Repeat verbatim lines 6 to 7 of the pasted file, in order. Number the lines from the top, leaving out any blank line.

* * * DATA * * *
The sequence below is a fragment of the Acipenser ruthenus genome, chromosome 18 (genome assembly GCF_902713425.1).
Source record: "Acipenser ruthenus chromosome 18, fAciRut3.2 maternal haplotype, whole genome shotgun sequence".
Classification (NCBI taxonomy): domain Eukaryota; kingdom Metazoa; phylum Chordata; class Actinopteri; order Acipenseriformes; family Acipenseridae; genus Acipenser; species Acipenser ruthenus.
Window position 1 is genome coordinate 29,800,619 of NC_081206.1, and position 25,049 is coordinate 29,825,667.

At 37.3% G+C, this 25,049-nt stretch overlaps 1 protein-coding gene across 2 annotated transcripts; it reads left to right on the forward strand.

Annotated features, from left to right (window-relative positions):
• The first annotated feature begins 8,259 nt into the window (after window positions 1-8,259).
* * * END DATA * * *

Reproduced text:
Annotated features, from left to right (window-relative positions):
• The first annotated feature begins 8,259 nt into the window (after window positions 1-8,259).